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Tsavo East and West National Parks, bordering communities and ranches, Chyulu Hills National Park and Lake Jipe



In early February we responded to a number of reports of crop raiding elephants in the communities surrounding Tsavo East NP where the Trust aircraft were called in to assist. In the peak of the dry season some adventurous elephants go in search of sweet treats in the farms bordering the park. Fortunately by the first week of February most of the farmers had harvested and stored their crops so the visiting elephants did not create too much tension. We received feedback afterwards that the community members were appreciative of the Aerial Surveillance Unit’s support and they were not too concerned about the presence of elephants surrounding their farms, which is a very positive reaction.



In the month of February a number of aerial patrols have headed as far south as Lake Jipe in Tsavo West National Park this month and patrolled along the Tanzania border where large numbers of livestock and bomas were sighted, reported and followed up by KWS. Two elephant carcasses were located south of Lake Jipe within 500m of the Kenya-Tanzania border; and evidence showed they had been killed by Tanzanians who escaped into Tanzania. KWS rangers recovered the tusks from one of the elephants and then tragically found the other was tusk-less. The poaching had probably happened under the cover of darkness and the poachers had not been aware that the elephant had in fact no tusks. The aircraft combed the area to look for other carcasses and any possibility of orphans but nothing else of significance was noticed. Cattle continue to provide a challenge for KWS, with large number of cattle sighted throughout the month in Tsavo East along the Tiva and around Lali Hills as well as in Tsavo West near Lake Jipe and Kitani; and across the Chyulu Hills.


Early in February four large elephant bulls were sighted from the air in a group, three of which appeared to have arrow wounds. The DSWT/KWS mobile veterinary team was called in headed by KWS Veterinary Officer Dr. Poghon to provide timely treatment. One was a very large bull - one of the few big tuskers left in Tsavo. For the rest of the month this iconic bull was monitored regularly from the air to ensure he made a full recovery. Thanks to the timely treatment all the bulls healed from the injuries. More about this story can be read here.

Another bull was sighted by the KWS pilot with an extremely swollen front leg, and reported this to the Veterinary team. The Trust helicopter provided the platform from which KWS Amboseli veterinary office Dr. Njoroge darted and treated the bull. His wound which turned out to be caused by a bullet was severe and the prognosis for his recovery guarded. He was treated again a week later but unfortunately due to the seriousness of the wound he did not make it. Later in the month, while on regular patrol this time in the southern sector of Tsavo East NP, one of our pilots in the Trust's Super Cub sighted a bull elephant with an arrow wound in his left flank. The DSWT funded KWS Vet and his team were soon on site to treat him. More information of this case can be found here.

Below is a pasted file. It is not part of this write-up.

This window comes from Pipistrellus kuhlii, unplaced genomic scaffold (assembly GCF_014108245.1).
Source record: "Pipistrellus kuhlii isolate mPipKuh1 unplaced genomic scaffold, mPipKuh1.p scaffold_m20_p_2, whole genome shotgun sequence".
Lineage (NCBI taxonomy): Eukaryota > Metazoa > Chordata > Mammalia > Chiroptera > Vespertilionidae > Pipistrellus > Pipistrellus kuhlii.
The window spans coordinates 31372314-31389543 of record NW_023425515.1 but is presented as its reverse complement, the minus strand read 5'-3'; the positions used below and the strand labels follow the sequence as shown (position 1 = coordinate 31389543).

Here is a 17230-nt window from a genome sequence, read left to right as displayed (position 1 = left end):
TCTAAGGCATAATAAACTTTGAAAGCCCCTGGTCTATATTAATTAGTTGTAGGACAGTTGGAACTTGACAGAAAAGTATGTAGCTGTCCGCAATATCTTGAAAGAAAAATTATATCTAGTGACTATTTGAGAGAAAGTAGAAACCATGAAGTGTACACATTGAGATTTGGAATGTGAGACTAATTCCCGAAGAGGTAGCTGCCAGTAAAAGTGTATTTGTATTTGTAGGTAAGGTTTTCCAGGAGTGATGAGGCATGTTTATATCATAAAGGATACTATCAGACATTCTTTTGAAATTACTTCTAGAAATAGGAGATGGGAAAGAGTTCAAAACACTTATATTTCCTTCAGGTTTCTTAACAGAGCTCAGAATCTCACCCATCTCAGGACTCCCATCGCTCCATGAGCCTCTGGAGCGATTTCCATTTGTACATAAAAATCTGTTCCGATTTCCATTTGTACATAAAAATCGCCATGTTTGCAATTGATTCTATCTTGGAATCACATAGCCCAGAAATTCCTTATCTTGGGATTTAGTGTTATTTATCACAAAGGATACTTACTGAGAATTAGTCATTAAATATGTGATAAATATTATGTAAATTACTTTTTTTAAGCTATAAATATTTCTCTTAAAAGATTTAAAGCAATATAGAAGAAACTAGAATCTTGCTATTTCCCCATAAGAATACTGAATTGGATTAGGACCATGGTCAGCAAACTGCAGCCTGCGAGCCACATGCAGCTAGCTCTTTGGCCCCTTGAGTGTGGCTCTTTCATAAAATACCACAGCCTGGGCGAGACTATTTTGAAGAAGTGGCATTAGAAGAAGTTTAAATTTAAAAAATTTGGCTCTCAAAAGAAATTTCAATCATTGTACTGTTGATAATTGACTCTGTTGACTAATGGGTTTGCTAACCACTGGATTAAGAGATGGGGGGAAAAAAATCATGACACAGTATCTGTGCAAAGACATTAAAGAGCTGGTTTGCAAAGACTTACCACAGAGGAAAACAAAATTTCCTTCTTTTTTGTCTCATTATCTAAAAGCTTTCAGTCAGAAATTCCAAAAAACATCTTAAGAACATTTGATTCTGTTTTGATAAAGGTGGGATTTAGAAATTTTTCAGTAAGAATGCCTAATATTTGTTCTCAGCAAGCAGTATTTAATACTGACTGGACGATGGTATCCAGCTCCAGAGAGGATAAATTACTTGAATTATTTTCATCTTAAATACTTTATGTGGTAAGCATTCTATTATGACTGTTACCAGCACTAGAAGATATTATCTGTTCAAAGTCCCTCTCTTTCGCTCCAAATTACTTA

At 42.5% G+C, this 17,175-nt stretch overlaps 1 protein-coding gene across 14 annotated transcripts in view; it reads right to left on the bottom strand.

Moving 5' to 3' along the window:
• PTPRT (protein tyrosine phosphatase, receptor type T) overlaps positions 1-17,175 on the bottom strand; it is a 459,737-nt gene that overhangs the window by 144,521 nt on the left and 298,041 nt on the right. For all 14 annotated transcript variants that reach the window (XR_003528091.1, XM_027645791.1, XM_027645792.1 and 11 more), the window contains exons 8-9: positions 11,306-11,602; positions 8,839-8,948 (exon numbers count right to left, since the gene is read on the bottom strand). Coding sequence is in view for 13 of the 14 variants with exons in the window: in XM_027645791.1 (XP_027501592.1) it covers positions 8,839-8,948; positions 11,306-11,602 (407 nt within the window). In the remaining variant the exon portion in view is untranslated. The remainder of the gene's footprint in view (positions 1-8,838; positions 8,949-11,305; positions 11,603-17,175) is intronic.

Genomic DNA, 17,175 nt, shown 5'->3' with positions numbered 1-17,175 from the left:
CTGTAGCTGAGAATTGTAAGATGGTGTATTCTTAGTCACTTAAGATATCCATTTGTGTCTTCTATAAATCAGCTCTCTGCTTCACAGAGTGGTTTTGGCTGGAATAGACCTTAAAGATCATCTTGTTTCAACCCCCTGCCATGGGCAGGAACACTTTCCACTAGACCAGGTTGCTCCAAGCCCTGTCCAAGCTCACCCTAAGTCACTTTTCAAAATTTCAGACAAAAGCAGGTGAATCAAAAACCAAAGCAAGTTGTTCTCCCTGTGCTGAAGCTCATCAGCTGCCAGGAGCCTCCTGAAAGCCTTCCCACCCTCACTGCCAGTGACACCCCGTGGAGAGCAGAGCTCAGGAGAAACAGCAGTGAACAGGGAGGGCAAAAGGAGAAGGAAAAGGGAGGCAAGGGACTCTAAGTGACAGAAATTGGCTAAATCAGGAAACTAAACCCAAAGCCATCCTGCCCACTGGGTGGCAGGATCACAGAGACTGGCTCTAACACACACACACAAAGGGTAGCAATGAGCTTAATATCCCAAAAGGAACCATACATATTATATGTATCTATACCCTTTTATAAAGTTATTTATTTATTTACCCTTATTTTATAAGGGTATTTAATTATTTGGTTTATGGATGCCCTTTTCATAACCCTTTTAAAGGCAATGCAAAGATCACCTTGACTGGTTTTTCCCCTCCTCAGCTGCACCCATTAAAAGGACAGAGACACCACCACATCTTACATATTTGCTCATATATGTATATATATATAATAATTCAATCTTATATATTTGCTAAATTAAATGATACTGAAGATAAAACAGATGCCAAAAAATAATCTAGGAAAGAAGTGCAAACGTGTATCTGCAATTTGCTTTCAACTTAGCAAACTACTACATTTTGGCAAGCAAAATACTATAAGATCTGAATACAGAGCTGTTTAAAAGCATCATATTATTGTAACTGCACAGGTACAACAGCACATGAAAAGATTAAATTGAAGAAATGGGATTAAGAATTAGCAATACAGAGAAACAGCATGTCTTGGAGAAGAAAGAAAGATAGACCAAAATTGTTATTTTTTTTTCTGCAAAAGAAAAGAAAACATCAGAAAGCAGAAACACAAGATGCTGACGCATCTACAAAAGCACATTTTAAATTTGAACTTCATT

The DSWT Aerial Unit continued with ongoing monitoring across the Northern Area of Tsavo East NP assisting KWS ranger’s foot patrols. The waterholes had dried up by early February which meant very few shooting blinds were found as a result. Unexpectedly one day in mid Feb the heavens opened and this unexpected rainfall refilled many of the waterholes, bringing a welcomed break for all the wildlife, but also bringing with it the added threat of poachers hunting from crude shooting blinds built on the edge of waterholes.

Towards the end of the month while flying over the Tsavo bush, one of our pilots noticed something unusual next to a water hole, which was full of water from the recent rain. On closer inspection he discovered a shooting blind with freshly cut vegetation disguising a poacher’s lair. He circled lower looking for signs of activity and on one of his passes a poacher panicked and broke cover. The poacher was followed from above while the helicopter was dispatched with KWS/DSWT rangers. Working closely with the Super Cub overhead and the team on board the helicopter, the poacher had no chance of escape and surrendered. He was taken to his hideout where he had supplies, multiple, arrows, axes and meat, prepared for a long stay while he planned to wait for an elephant to show up. He is presently under trial.

The helicopter has been active this month while checking for poacher activity around water points. On one such task the aim of the operation was to follow up sightings made from the Super Cub and to re-visit the shooting blinds and to inspect as many waterholes in the Triangle as possible for other illegal activity. During this operation 3 shooting blinds were discovered at a water hole and were destroyed, whilst the body of a very young elephant was found near the edge of another waterhole. There was no sign of illegal activity, and when the elephant was pulled out of the water and examined, no obvious cause of death was evident.

DSWT Aerial Surveillance Unit Report February 2015  

A report from the DSWT Aerial Unit working in the Tsavo Conservation Area

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